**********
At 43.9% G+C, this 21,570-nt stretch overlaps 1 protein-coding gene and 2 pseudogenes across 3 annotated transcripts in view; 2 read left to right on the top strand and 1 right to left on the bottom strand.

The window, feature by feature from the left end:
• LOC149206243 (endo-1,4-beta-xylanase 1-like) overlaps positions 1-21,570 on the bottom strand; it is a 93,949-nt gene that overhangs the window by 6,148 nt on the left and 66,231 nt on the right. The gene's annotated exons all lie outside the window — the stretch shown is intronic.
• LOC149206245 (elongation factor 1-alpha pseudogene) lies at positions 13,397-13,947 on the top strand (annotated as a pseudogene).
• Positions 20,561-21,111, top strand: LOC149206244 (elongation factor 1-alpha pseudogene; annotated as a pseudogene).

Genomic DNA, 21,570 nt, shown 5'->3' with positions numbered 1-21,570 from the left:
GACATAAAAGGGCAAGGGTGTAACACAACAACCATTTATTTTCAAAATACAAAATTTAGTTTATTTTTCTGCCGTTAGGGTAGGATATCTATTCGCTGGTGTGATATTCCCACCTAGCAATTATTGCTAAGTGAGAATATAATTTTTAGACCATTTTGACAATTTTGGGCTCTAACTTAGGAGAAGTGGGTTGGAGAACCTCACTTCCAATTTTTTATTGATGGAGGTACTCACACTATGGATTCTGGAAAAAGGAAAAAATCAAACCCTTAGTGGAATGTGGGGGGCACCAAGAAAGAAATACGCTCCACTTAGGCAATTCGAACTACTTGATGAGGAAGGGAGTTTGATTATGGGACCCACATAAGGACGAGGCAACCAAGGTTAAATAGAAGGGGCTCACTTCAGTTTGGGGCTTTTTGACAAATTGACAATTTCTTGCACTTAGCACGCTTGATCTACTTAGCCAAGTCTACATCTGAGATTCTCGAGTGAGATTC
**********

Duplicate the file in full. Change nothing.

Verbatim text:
At 43.9% G+C, this 21,570-nt stretch overlaps 1 protein-coding gene and 2 pseudogenes across 3 annotated transcripts in view; 2 read left to right on the top strand and 1 right to left on the bottom strand.

The window, feature by feature from the left end:
• LOC149206243 (endo-1,4-beta-xylanase 1-like) overlaps positions 1-21,570 on the bottom strand; it is a 93,949-nt gene that overhangs the window by 6,148 nt on the left and 66,231 nt on the right. The gene's annotated exons all lie outside the window — the stretch shown is intronic.
• LOC149206245 (elongation factor 1-alpha pseudogene) lies at positions 13,397-13,947 on the top strand (annotated as a pseudogene).
• Positions 20,561-21,111, top strand: LOC149206244 (elongation factor 1-alpha pseudogene; annotated as a pseudogene).

Genomic DNA, 21,570 nt, shown 5'->3' with positions numbered 1-21,570 from the left:
GACATAAAAGGGCAAGGGTGTAACACAACAACCATTTATTTTCAAAATACAAAATTTAGTTTATTTTTCTGCCGTTAGGGTAGGATATCTATTCGCTGGTGTGATATTCCCACCTAGCAATTATTGCTAAGTGAGAATATAATTTTTAGACCATTTTGACAATTTTGGGCTCTAACTTAGGAGAAGTGGGTTGGAGAACCTCACTTCCAATTTTTTATTGATGGAGGTACTCACACTATGGATTCTGGAAAAAGGAAAAAATCAAACCCTTAGTGGAATGTGGGGGGCACCAAGAAAGAAATACGCTCCACTTAGGCAATTCGAACTACTTGATGAGGAAGGGAGTTTGATTATGGGACCCACATAAGGACGAGGCAACCAAGGTTAAATAGAAGGGGCTCACTTCAGTTTGGGGCTTTTTGACAAATTGACAATTTCTTGCACTTAGCACGCTTGATCTACTTAGCCAAGTCTACATCTGAGATTCTCGAGTGAGATTC